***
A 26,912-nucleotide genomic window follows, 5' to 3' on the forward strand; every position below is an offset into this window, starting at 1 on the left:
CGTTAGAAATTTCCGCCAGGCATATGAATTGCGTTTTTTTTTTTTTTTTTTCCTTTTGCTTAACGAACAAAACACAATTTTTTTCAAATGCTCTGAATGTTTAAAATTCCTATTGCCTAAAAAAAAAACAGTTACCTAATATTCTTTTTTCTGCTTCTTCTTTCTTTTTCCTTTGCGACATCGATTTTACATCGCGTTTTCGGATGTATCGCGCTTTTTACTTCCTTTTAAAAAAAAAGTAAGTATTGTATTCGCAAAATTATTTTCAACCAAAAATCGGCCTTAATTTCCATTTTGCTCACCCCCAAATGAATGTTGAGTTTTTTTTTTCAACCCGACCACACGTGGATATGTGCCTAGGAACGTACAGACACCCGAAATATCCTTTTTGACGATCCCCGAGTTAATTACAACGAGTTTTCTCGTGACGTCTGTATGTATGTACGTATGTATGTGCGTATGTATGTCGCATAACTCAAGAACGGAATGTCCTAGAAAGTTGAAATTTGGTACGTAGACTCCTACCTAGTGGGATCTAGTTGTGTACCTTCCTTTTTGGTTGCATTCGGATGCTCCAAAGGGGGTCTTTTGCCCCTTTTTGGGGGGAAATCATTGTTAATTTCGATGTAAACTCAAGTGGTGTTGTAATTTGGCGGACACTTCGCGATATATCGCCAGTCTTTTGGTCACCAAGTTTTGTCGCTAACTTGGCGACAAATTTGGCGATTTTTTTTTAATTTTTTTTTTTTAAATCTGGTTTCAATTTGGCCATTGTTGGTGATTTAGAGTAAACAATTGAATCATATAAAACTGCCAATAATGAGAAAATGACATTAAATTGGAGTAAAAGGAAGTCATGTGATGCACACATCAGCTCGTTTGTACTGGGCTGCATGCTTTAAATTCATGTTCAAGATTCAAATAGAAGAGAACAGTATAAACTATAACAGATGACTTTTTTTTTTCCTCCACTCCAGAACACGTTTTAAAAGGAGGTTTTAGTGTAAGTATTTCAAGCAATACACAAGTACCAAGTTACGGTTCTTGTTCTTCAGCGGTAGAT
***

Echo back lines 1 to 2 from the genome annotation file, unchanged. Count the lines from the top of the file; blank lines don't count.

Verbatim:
A 26,912-nucleotide genomic window follows, 5' to 3' on the forward strand; every position below is an offset into this window, starting at 1 on the left:
CGTTAGAAATTTCCGCCAGGCATATGAATTGCGTTTTTTTTTTTTTTTTTTCCTTTTGCTTAACGAACAAAACACAATTTTTTTCAAATGCTCTGAATGTTTAAAATTCCTATTGCCTAAAAAAAAAACAGTTACCTAATATTCTTTTTTCTGCTTCTTCTTTCTTTTTCCTTTGCGACATCGATTTTACATCGCGTTTTCGGATGTATCGCGCTTTTTACTTCCTTTTAAAAAAAAAGTAAGTATTGTATTCGCAAAATTATTTTCAACCAAAAATCGGCCTTAATTTCCATTTTGCTCACCCCCAAATGAATGTTGAGTTTTTTTTTTCAACCCGACCACACGTGGATATGTGCCTAGGAACGTACAGACACCCGAAATATCCTTTTTGACGATCCCCGAGTTAATTACAACGAGTTTTCTCGTGACGTCTGTATGTATGTACGTATGTATGTGCGTATGTATGTCGCATAACTCAAGAACGGAATGTCCTAGAAAGTTGAAATTTGGTACGTAGACTCCTACCTAGTGGGATCTAGTTGTGTACCTTCCTTTTTGGTTGCATTCGGATGCTCCAAAGGGGGTCTTTTGCCCCTTTTTGGGGGGAAATCATTGTTAATTTCGATGTAAACTCAAGTGGTGTTGTAATTTGGCGGACACTTCGCGATATATCGCCAGTCTTTTGGTCACCAAGTTTTGTCGCTAACTTGGCGACAAATTTGGCGATTTTTTTTTAATTTTTTTTTTTTAAATCTGGTTTCAATTTGGCCATTGTTGGTGATTTAGAGTAAACAATTGAATCATATAAAACTGCCAATAATGAGAAAATGACATTAAATTGGAGTAAAAGGAAGTCATGTGATGCACACATCAGCTCGTTTGTACTGGGCTGCATGCTTTAAATTCATGTTCAAGATTCAAATAGAAGAGAACAGTATAAACTATAACAGATGACTTTTTTTTTTCCTCCACTCCAGAACACGTTTTAAAAGGAGGTTTTAGTGTAAGTATTTCAAGCAATACACAAGTACCAAGTTACGGTTCTTGTTCTTCAGCGGTAGAT